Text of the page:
Online pinboard site Pinterest reportedly has more than 70 million users – expert Danny Maloney says small businesses in almost any industry can use the platform to connect with customers.
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Maloney, the CEO of Pinterest analytics and marketing firm Tailwind, says despite Pinterest’s reputation as a go-to site for women-focused topics like fashion, food and weddings, Pinterest has a little something for everyone.
“There’s a huge variety. Our largest industries are retail and food -- some of the ones you might expect – but we also see everything from law firms to real estate agents, to one guy who sells food truck insurance,” says Maloney, describing Tailwind’s customers.
Regardless of the type of business you run, Maloney says there are some general guidelines business owners should follow. Here are his top five tips for mastering Pinterest:
No. 1: Be patient.
Maloney says business owners need to think of their Pinterest efforts as a long-term investment.
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“There’s a lot of hype around social media, and people think they are going to post pins, and overnight there will be tons of profits coming in,” says Maloney. “It doesn’t work that way! It takes time to build up your presence.”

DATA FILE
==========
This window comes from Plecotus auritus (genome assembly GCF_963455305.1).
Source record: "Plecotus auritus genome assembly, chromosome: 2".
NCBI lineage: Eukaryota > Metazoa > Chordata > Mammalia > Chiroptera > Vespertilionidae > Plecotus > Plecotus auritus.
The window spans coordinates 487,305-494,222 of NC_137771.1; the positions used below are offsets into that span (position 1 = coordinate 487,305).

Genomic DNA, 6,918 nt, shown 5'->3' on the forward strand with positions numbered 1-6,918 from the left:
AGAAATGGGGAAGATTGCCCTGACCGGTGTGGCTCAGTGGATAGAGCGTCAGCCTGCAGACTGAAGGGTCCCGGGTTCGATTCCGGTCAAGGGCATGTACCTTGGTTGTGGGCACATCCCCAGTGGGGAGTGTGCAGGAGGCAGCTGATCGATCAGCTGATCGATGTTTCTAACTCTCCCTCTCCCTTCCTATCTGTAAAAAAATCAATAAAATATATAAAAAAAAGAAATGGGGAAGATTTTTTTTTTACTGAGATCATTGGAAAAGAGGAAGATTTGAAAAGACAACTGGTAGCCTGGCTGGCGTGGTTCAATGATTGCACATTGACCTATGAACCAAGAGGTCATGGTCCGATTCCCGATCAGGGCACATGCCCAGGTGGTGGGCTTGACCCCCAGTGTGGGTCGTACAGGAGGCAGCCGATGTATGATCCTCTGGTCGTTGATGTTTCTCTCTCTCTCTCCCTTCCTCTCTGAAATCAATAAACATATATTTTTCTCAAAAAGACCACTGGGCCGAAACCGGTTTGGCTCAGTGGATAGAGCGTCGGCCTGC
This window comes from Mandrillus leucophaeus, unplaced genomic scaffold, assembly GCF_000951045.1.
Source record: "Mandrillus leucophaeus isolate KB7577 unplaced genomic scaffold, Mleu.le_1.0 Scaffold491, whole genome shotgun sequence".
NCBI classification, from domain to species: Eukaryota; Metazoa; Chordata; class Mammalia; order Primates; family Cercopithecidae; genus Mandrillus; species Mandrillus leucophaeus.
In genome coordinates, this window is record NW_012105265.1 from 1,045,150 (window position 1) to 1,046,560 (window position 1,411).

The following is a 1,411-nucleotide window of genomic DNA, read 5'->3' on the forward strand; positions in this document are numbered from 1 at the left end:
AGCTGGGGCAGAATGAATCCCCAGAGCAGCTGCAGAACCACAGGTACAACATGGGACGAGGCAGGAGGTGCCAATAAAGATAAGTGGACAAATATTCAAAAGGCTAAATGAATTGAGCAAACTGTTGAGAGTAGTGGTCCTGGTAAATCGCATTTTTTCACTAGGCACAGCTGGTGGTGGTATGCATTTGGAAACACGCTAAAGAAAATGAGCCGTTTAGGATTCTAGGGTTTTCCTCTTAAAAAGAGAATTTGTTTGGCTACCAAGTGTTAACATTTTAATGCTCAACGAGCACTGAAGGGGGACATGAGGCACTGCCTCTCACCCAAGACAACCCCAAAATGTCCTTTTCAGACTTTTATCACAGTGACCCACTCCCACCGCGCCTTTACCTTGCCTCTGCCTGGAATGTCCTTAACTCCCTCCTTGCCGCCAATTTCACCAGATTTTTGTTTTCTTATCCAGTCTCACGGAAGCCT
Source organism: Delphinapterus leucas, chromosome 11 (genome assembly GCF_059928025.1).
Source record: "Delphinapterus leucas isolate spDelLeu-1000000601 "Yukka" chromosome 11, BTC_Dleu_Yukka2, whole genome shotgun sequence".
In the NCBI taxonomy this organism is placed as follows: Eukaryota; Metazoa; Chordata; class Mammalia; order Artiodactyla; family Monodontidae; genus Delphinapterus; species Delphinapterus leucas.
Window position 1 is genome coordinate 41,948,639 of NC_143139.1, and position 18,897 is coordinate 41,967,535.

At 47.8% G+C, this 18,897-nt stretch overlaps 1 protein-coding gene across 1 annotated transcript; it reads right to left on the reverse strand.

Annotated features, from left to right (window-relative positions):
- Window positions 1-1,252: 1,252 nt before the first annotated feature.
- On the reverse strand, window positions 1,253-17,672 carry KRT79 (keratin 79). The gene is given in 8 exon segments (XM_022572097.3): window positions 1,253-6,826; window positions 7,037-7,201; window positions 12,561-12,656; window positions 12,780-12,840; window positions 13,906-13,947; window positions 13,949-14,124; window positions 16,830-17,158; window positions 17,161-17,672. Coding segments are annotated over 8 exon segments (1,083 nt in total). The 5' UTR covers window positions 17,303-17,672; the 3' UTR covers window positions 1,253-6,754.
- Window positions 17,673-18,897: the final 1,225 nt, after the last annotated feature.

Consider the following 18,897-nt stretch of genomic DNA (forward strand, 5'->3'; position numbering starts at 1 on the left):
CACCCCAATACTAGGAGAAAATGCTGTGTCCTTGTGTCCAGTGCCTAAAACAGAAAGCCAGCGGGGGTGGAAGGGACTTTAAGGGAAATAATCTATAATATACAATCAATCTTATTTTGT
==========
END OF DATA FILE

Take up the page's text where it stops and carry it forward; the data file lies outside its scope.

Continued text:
The good thing is that he says pins have a longer shelf-life than tweets, for instance. “The average pin lives for multiple weeks or months,” says Maloney, meaning that users will still be able to easily find content you posted on Pinterest in the past.
No. 2: Think quality over quantity.
Because pins have a longer shelf-life, Maloney stresses the importance of creating a strong brand identity on the platform by only pinning content that makes sense for your company.
“What you pin today should be relevant six months from now,” says Maloney. The takeaway? Don’t pin 1,000 pieces of content per day, and only pin content that is of interest to your key demographic.
No. 3: Curate, don’t just create.
According to Maloney, many businesses feel (incorrectly) that they need to be pinning content they’ve created themselves.
“Pinterest is about curating, not just creating. You don’t have to create every pin yourself; you can re-pin others’ pins from across the web,” says Maloney.
No. 4: Incorporate Pinterest on your business website.
The fastest way to use Pinterest as an effective marketing tool is to feature the “Pin It” button on your business site, says Maloney.
“Let people pin from your site,” says Maloney. This is especially valuable advice for businesses selling products or services, or those that are producing original content.
No. 5: Promote your Pinterest boards on other social media sites.
Feel like social media is taking up too much time? Maloney says one effective and efficient trick is to share your pins on other sites, like Facebook. Not only does it update your Facebook page, but it also lets your followers know that you’re active on Pinterest.